Yes, you could do that, but there are a few things to consider.
First of all, what brand and model is the current mixer that you'll plug into? To get the best sound with least noise, it would be best, if possible, to be able to take a submix of your additional mixer directly after each channel's input trim>EQ>Level. So, the additional mixer should provide a post-EQ>post-channel level output source, possibly to an Auxiliary Out. Actually, if it has an AUX Out (or more) all you really need is post EQ to the Aux, and the output levels should be capable of being controlled by the Aux levels.
What this will do is tap directly after that section to mix together to one (or two) channels to send to the other mixer before the signal is sent to any other circuitry in your additional mixer. This will help keep noise levels (from more circuitry) lower to the input of the main mixer, but still give you control over each channel's volume and EQ. It will submix in the AUX section. (If you want to run stereo, you could send, say, mics/guitars 1-4 thru AUX 1, and mics/guitars 5-8 thru AUX2, if available, and send it to two inputs of the other mixer, panned.) BUT, you need to definitely know the routing capabilities of the new (the additional) mixer. Some are set up differently, as far as pre-post stuff, and some will even let you switch the assignments.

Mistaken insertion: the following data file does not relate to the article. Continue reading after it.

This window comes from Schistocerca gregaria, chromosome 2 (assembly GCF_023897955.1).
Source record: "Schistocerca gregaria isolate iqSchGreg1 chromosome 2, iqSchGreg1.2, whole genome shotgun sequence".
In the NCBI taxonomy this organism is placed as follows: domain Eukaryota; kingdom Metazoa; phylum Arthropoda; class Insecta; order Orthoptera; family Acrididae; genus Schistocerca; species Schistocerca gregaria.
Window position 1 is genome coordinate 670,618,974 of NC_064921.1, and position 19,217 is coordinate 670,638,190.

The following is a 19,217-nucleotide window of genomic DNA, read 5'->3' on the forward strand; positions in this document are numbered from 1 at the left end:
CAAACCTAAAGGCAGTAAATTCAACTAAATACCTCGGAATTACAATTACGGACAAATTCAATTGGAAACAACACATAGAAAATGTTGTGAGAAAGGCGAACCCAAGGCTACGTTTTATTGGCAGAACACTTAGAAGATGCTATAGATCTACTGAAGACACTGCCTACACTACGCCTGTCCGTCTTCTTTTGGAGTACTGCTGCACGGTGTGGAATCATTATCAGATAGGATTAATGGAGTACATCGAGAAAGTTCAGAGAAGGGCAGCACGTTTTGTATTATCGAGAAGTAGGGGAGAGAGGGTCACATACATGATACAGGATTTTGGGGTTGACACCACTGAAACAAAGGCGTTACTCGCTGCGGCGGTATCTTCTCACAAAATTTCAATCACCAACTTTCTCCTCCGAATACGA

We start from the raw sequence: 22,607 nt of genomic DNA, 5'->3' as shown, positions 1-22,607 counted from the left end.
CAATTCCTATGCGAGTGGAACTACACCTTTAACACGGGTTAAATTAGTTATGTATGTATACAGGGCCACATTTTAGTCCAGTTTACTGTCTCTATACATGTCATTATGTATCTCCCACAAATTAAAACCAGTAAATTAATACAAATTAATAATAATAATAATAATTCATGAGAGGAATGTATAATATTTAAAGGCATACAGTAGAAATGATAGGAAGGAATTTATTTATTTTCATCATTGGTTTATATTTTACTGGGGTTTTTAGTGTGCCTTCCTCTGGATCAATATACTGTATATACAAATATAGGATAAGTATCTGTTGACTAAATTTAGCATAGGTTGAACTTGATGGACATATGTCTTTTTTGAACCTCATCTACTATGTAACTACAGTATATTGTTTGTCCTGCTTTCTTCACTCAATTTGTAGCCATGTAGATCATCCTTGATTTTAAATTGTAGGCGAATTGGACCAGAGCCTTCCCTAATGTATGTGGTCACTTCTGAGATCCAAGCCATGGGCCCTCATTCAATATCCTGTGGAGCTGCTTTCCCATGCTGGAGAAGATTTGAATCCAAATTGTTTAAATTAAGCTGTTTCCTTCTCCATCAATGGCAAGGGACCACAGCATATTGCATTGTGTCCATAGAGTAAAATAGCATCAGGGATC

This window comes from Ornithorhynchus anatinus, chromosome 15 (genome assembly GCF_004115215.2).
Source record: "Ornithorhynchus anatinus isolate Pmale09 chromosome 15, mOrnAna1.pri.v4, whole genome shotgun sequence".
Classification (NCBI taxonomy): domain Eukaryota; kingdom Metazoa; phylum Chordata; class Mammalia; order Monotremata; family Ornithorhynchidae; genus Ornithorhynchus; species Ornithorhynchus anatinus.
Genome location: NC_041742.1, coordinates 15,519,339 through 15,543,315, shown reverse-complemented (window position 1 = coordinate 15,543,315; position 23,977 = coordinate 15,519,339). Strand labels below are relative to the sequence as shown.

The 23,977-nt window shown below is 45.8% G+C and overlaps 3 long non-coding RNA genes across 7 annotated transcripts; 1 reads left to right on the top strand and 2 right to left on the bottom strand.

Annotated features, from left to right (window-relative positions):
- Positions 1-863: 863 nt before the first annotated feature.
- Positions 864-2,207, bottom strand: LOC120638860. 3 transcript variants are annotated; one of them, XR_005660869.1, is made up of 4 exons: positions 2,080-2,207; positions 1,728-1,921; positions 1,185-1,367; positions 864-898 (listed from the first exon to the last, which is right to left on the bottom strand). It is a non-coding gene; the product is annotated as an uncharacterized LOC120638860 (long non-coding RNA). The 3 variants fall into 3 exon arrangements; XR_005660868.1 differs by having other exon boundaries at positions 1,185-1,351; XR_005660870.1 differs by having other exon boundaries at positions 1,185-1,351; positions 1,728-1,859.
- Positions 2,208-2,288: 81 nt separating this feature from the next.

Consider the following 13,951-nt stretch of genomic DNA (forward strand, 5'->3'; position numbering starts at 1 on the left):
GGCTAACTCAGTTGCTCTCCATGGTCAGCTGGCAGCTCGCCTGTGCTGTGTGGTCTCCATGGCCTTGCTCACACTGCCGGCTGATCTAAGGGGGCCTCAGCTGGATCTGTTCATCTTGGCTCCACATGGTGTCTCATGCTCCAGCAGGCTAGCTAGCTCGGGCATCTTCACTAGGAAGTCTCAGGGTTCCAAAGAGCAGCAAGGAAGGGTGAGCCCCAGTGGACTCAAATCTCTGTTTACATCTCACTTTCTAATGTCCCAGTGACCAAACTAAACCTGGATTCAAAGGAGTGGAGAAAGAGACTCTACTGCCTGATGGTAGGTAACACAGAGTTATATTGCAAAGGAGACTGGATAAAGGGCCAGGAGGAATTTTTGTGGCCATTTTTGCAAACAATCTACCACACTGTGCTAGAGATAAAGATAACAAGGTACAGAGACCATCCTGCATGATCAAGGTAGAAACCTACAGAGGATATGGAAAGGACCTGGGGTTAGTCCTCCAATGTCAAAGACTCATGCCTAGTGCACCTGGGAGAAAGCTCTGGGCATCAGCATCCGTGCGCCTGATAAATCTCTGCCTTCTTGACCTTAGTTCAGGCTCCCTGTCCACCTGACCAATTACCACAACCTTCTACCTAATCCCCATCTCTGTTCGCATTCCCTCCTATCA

So, the mixer you will add should have at least one output capable of sending post EQ, level-controlled signals PRE-main mix section. (You can still connect amp/speakers and use it for monitoring, if you want. Auxes will just tap out, not stop the flow.) Now then, the mixer you'll go INTO will need some way to get that (those, if stereo) signals past all its preamp circuitry, and into the main mix buss. Why wouldn't you simply plug it (them) into an input channel or two? That's what the unititiated might consider first. A couple of reasons. First, you'd use up an input channel or two, leaving two fewer for the main mixer. Second, you'd be running an already pre-amped and EQ'ed signal thru another preamp and EQ section, adding noise, and possibly over-driving the channel.
So, that's why I asked what the existing mixer is. Does it have at least one (or possibly two) main mix buss returns or insert points, which will bypass all the preamp circuity to inject it directly into the main mix? If it does, that would be ideal. Connected this way just acts like you've added more channel strips to the main mixer, and should (theoretically) give you the best signal with the least noise. I don't know the venue this will be used in, so that's why I asked about possibly two channels and stereo. I don't know what else might be going on at the same time in the main mixer while your 12(?) guitarists are flailing away, either.